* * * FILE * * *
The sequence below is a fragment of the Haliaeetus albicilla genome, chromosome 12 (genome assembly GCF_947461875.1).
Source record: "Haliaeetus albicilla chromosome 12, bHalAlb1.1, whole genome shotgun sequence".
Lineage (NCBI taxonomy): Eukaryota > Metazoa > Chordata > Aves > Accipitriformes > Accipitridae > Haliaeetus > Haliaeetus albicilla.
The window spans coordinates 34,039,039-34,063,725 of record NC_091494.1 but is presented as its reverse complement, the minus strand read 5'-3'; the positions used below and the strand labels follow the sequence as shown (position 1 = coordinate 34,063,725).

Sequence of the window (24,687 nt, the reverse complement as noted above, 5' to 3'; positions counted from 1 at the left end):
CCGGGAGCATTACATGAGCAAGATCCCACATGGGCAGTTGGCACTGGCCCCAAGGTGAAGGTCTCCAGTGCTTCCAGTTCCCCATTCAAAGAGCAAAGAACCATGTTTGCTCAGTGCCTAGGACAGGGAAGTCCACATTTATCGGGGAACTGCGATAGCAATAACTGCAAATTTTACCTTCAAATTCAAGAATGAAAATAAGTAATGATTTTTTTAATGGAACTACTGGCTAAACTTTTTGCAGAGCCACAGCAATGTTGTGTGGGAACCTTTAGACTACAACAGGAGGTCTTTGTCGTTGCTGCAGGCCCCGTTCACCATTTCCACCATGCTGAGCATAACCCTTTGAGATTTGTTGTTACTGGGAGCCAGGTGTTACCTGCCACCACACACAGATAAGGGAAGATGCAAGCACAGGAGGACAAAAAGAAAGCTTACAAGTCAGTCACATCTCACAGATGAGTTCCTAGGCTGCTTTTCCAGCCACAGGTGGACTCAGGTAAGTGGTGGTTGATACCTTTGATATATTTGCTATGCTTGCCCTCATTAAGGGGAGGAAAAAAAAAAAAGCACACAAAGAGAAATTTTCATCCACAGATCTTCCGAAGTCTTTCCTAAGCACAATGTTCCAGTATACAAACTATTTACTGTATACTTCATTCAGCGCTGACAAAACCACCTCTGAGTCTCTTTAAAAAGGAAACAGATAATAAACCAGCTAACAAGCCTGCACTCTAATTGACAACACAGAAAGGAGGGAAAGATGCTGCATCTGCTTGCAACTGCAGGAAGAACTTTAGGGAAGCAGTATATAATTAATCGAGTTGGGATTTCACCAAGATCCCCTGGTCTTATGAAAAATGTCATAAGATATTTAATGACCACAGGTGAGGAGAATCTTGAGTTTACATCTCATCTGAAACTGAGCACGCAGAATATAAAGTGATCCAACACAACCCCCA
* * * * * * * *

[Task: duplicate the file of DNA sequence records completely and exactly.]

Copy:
The sequence below is a fragment of the Haliaeetus albicilla genome, chromosome 12 (genome assembly GCF_947461875.1).
Source record: "Haliaeetus albicilla chromosome 12, bHalAlb1.1, whole genome shotgun sequence".
Lineage (NCBI taxonomy): Eukaryota > Metazoa > Chordata > Aves > Accipitriformes > Accipitridae > Haliaeetus > Haliaeetus albicilla.
The window spans coordinates 34,039,039-34,063,725 of record NC_091494.1 but is presented as its reverse complement, the minus strand read 5'-3'; the positions used below and the strand labels follow the sequence as shown (position 1 = coordinate 34,063,725).

Sequence of the window (24,687 nt, the reverse complement as noted above, 5' to 3'; positions counted from 1 at the left end):
CCGGGAGCATTACATGAGCAAGATCCCACATGGGCAGTTGGCACTGGCCCCAAGGTGAAGGTCTCCAGTGCTTCCAGTTCCCCATTCAAAGAGCAAAGAACCATGTTTGCTCAGTGCCTAGGACAGGGAAGTCCACATTTATCGGGGAACTGCGATAGCAATAACTGCAAATTTTACCTTCAAATTCAAGAATGAAAATAAGTAATGATTTTTTTAATGGAACTACTGGCTAAACTTTTTGCAGAGCCACAGCAATGTTGTGTGGGAACCTTTAGACTACAACAGGAGGTCTTTGTCGTTGCTGCAGGCCCCGTTCACCATTTCCACCATGCTGAGCATAACCCTTTGAGATTTGTTGTTACTGGGAGCCAGGTGTTACCTGCCACCACACACAGATAAGGGAAGATGCAAGCACAGGAGGACAAAAAGAAAGCTTACAAGTCAGTCACATCTCACAGATGAGTTCCTAGGCTGCTTTTCCAGCCACAGGTGGACTCAGGTAAGTGGTGGTTGATACCTTTGATATATTTGCTATGCTTGCCCTCATTAAGGGGAGGAAAAAAAAAAAAGCACACAAAGAGAAATTTTCATCCACAGATCTTCCGAAGTCTTTCCTAAGCACAATGTTCCAGTATACAAACTATTTACTGTATACTTCATTCAGCGCTGACAAAACCACCTCTGAGTCTCTTTAAAAAGGAAACAGATAATAAACCAGCTAACAAGCCTGCACTCTAATTGACAACACAGAAAGGAGGGAAAGATGCTGCATCTGCTTGCAACTGCAGGAAGAACTTTAGGGAAGCAGTATATAATTAATCGAGTTGGGATTTCACCAAGATCCCCTGGTCTTATGAAAAATGTCATAAGATATTTAATGACCACAGGTGAGGAGAATCTTGAGTTTACATCTCATCTGAAACTGAGCACGCAGAATATAAAGTGATCCAACACAACCCCCA